My mother found out I was attending the march. My mother who strongly believes in the Proverbs 31 ideal of women and believes that feminism is all about killing babies, promoting lesbianism, and emasculating men tore into me on Thursday about these things. She has taken it quite personally, and does not realize I am attempting to live the gospels has I truly think they should be, which is holistic, not compartmentalized, and not only available to the tiniest demographic of people but to all. I all but wanted to stop calling myself a Christian, because her Christianity is not the Christianity I see in Christ or want to be associated with. It is because of you and many other Christians who have not been afraid to stand up and call out evangelicals for their hypocrisy.

    Please keep posting.

    Thank you!

  • unconditional love mama bear

    Standing with you, dear one. These are very, very difficult days. As my elderly 90 year old father says, “this is the sorting of the sheep & the goats” talked about in Scripture. Those who truly follow the modeling of Jesus – to sit with the unlovely, to feed the hungry, shelter the orphan & widows, welcome the foreigner and love every person as we love ourselves vs those who call themselves by his name but look nothing like him. I walked in the women’s march and those wonderful souls walking alongside me who wanted equality & protection for everyone, not just women, were my sisters (and some brothers!). They were Jesus to me.

  • Karyn

    I am a Christian feminist who voted for Trump. I don’t believe in a Jesus who excludes and shames, I don’t believe women should be made to conform or be silenced, and I am not a supporter of racism nor am I xenophobic. I don’t even fit in the middle! 🙂 It does not matter what people see on the outside. Perhaps they would look at me and see “Christian” or “feminist” or “Trump voter”, but all I’m really going for is “trying her best to follow Jesus and falling all over the place while doing so”. And I’d ask that grace be given to all here, if at all possible.

    • gapaul

      I can hear this and respect it. I too have many friends who voted for Trump, for a variety of reasons. What our conversations sound like these days are, “what about now?” Now that Trump is in office, will we voice our concern that Steve Bannon was made a major advisor? Breitbart news and the alt-right (which Bannon claimed his paper was the mouthpiece for) have made all sorts of racist and xenophobic statements. I think however we voted in Novermber, we ought to raise concerns or watch carefully what happens next. I’m also concerned about Jeff Sessions, who has in various ways opposed the Voting Rights Act — the act Martin Luther King worked so hard to pass. If new rules about voting have offer little in gains but prohibit vast number of other people from voting. Last fall the Supreme Court said efforts in North Carolina to enact new voting laws “concentrated like a lazer” on historically black communities. So I’d just ask my sisters and brothers to remain attentive.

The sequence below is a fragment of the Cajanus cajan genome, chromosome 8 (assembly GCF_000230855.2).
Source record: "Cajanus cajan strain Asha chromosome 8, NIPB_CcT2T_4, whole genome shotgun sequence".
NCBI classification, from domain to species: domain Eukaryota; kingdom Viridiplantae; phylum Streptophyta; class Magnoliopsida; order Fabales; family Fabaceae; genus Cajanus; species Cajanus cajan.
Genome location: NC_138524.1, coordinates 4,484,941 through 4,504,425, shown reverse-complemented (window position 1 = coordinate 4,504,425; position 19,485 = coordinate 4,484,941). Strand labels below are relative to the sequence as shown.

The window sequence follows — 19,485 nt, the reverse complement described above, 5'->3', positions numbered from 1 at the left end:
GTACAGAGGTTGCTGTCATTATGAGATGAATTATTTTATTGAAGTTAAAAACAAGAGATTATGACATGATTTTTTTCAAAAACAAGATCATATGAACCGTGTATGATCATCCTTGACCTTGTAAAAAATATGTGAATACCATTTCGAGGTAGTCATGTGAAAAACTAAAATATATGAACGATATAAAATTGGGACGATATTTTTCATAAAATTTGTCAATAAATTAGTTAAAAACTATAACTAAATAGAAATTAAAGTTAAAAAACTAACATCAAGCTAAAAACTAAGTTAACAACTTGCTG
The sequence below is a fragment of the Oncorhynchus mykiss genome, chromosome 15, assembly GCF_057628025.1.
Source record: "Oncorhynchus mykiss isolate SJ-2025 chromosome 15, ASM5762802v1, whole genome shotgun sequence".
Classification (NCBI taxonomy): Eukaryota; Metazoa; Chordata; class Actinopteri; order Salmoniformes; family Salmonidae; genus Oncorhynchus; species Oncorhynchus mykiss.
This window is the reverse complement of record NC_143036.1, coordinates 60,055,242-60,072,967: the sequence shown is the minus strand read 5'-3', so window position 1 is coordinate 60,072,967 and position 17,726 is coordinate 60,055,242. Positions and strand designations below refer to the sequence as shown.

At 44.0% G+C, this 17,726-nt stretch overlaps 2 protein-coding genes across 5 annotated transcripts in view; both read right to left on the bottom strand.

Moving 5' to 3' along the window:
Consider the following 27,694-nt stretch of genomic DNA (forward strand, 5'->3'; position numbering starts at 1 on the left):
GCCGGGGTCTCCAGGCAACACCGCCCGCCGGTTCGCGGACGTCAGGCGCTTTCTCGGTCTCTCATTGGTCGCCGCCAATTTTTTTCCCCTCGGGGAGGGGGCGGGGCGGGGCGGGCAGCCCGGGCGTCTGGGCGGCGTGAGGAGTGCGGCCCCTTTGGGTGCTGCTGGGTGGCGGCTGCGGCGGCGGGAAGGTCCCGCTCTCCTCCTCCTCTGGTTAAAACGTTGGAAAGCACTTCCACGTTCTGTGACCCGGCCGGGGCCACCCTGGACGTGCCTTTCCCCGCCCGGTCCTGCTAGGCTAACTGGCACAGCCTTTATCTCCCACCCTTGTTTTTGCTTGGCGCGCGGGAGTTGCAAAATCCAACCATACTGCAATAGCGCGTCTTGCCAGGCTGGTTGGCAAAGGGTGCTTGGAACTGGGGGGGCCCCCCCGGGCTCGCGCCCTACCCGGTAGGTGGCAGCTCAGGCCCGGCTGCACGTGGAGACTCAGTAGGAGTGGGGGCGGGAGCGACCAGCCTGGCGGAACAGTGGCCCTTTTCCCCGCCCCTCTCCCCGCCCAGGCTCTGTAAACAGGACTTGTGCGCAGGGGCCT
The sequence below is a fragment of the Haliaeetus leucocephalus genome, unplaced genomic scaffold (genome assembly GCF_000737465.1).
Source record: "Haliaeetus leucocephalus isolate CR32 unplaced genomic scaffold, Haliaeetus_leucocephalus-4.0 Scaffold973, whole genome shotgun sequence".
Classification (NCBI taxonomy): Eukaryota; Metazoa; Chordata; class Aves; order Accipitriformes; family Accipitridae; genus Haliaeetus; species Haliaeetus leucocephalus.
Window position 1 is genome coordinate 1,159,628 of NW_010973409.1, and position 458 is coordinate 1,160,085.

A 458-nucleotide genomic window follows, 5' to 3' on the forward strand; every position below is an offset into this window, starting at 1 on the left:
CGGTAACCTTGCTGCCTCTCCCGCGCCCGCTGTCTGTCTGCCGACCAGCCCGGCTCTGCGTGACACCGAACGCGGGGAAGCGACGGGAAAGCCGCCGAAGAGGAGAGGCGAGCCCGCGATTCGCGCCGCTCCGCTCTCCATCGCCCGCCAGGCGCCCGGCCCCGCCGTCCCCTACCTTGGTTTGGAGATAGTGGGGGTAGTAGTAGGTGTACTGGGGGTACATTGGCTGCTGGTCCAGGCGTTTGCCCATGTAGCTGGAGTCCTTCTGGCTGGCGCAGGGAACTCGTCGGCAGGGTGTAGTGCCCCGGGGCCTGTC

• Lizzy A.

    I needed to read this today. Thank you.

  • Can we be best friends? Lol. This is so spot on.

  • Nicole

    Thank you! Thank you! Thank you! You’ve put into words all the thoughts I’ve had the last few weeks – years actually. Thanks for this post and your book Jesus Feminist. I think I dig being in the middle with you and everyone else stuck there.

  • Matt

    Trump voters once again labeled as racists, homophobes, etc. Sorry, you’re not helping.

    • Chaserville2009

      So it’s just Trump, then, and not the people who elected him?

      • Sylvia Mitchell

        Out of all the candidates which one was absolutly perfect?? No sin. Never said a bad word. Never lied. We all know we had 2 choices
        1. hillary
        2 trump
        Sure you could vote for the others but thats a throw away vote. So i decided on trump. He would get a resonable court justice in.

    • Sylvia Mitchell

      Lol… yep..im a deplorable…lol and i adopted a korean boy and i believe homosexuality and abortion and sex outside marriage between and nan and woman and theft and what ever other e il thing o e can think up is sin… oh a proud heart a lying tongue God hates those.

  • Thank you. Me, too.

  • Blessed Unrest

    Yep, a misfit here too. A churchless Christian is even trickier to navigate.